In this article, Don Norman (famous for his seminal work The Design of Everyday Things) takes to task our technology-centric view of the world:
We need to switch from a technology-centric view of the world to a people-centric one. We should start with people’s abilities and create technology that enhances people’s capabilities: Why are we doing it backwards?
Instead of focusing on what we as humans require, we start with what technology is able to provide. Norman argues that it is us serving technology rather than the other way around:
Just think about your life today, obeying the dictates of technology–waking up to alarm clocks (even if disguised as music or news); spending hours every day fixing, patching, rebooting, inventing work-arounds; answering the constant barrage of emails, tweets, text messages, and instant this and that; being fearful of falling for some new scam or phishing attack; constantly upgrading everything; and having to remember an unwieldly number of passwords and personal inane questions for security, such as the name of your least-liked friend in fourth grade. We are serving the wrong masters.
I particularly like his example of car accidents. We’re fed the line that autonomous vehicles will dramatically cut the number of accidents on our road, but is that right?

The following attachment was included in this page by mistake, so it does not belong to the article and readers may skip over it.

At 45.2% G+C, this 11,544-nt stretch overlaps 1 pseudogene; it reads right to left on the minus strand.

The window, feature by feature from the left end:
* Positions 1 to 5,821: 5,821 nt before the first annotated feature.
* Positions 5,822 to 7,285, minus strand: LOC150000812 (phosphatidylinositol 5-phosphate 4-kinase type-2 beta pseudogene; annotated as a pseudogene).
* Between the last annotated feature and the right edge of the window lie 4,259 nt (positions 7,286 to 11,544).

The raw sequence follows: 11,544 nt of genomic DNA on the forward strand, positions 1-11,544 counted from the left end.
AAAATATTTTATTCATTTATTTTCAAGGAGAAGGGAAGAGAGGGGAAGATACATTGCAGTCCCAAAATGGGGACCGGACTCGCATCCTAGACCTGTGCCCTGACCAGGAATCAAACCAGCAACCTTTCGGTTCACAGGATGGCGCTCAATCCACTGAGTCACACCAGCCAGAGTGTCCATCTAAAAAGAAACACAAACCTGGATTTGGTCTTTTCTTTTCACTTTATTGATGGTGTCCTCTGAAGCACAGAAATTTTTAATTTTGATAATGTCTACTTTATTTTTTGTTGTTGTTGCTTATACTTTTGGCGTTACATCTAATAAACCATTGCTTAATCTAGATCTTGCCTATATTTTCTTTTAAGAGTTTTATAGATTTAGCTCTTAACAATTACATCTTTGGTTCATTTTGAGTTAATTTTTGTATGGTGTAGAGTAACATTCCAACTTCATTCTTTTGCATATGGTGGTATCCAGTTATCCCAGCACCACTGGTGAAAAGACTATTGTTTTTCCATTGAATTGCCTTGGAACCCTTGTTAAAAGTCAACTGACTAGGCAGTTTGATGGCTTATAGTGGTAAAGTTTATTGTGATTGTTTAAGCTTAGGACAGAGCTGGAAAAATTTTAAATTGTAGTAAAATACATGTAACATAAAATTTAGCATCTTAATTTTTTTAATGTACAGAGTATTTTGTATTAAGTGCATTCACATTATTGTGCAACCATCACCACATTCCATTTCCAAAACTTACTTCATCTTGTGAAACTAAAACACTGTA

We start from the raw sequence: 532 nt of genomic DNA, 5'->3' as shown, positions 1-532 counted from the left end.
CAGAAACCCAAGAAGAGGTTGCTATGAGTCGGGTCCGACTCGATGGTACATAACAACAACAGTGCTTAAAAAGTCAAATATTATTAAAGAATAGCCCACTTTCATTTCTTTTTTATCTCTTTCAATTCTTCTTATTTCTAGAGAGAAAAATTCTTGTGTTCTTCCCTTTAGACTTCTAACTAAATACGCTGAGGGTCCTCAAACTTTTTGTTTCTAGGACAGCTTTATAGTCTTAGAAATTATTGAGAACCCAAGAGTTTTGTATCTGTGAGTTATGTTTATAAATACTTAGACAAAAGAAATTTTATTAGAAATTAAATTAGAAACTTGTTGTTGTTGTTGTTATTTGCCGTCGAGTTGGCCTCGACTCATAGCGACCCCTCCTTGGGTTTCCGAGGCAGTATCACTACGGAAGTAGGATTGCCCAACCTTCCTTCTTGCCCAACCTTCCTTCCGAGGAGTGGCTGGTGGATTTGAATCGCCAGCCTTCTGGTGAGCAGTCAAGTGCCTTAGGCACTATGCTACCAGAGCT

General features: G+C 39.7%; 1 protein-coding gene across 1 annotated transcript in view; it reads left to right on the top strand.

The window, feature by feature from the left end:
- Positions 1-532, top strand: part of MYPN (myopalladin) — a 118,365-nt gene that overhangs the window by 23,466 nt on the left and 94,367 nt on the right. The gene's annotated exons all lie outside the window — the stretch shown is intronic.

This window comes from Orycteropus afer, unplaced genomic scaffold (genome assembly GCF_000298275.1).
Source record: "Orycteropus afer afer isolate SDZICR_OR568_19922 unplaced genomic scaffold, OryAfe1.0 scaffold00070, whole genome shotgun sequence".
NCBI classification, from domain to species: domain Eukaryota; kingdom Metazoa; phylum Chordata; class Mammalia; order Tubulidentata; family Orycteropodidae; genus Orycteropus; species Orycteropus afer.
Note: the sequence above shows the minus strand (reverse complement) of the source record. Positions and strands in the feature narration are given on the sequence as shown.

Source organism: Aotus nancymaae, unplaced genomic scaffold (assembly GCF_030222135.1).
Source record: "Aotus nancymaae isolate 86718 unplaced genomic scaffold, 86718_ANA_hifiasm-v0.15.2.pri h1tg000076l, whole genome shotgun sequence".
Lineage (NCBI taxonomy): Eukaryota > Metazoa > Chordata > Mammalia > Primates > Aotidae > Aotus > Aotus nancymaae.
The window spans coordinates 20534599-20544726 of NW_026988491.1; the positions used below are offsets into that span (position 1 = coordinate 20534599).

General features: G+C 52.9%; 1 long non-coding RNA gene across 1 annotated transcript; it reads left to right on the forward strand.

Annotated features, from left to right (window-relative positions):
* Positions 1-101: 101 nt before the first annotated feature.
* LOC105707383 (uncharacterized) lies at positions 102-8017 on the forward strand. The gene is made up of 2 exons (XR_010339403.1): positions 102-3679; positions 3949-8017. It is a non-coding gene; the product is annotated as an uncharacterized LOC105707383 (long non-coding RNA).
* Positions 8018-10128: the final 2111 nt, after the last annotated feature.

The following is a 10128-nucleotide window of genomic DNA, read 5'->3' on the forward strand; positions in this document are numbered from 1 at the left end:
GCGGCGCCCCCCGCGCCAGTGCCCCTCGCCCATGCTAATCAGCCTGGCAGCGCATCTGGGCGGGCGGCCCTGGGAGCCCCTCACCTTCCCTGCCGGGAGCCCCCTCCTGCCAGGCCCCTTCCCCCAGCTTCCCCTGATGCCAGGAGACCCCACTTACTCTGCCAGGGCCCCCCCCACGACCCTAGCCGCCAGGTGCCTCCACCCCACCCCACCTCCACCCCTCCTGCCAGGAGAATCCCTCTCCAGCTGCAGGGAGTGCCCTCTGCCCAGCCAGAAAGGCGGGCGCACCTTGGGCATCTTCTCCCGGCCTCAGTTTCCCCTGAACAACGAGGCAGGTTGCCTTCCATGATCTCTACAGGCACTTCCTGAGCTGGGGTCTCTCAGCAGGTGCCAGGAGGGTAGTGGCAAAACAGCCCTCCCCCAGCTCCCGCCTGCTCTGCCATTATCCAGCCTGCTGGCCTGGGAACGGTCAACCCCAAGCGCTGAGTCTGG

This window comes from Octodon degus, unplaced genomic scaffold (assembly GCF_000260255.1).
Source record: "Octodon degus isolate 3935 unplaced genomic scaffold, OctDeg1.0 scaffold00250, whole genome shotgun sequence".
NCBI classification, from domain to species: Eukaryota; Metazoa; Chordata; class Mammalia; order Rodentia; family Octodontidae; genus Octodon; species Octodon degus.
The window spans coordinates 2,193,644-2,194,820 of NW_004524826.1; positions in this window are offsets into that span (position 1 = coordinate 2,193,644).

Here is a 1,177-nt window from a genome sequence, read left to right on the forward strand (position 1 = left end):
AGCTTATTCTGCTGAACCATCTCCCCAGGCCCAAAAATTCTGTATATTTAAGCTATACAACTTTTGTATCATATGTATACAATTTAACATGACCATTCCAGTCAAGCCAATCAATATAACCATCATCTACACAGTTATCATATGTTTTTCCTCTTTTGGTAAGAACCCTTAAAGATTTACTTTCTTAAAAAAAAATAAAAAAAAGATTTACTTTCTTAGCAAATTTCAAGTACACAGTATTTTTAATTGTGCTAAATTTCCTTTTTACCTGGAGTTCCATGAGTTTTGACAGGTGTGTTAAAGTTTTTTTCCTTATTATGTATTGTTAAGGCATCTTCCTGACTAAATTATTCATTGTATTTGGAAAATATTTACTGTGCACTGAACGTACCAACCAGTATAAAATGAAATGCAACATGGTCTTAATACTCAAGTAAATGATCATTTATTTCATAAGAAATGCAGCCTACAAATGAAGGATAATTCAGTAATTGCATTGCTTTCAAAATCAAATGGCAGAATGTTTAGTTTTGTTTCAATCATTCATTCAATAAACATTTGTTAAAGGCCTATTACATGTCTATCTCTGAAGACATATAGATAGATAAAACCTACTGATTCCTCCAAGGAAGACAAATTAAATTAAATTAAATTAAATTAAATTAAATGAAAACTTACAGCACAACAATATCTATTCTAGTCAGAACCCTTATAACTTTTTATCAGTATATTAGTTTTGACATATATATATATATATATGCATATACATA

Over 90% of industrial and automobile accidents are blamed on human error with distraction listed as a major cause. Can this be true? Look, if 5% of accidents were caused by human error, I would believe it. But when it is 90%, there must be some other reason, namely, that people are asked to do tasks that people should not be doing. Tasks that violate fundamental human abilities.
Consider the words we use to describe the result: human error, distraction, lack of attention, sloppiness–all negative terms, all implying the inferiority of people. Distraction, in particular, is the byword of the day–responsible for everything from poor interpersonal relationships to car accidents. But what does the term really mean?
It’s a good article, particularly at a time when we’re thinking about robots and artificial intelligence replacing humans in the jobs market. It certainly made me think about my technology choices.
Source: Fast Company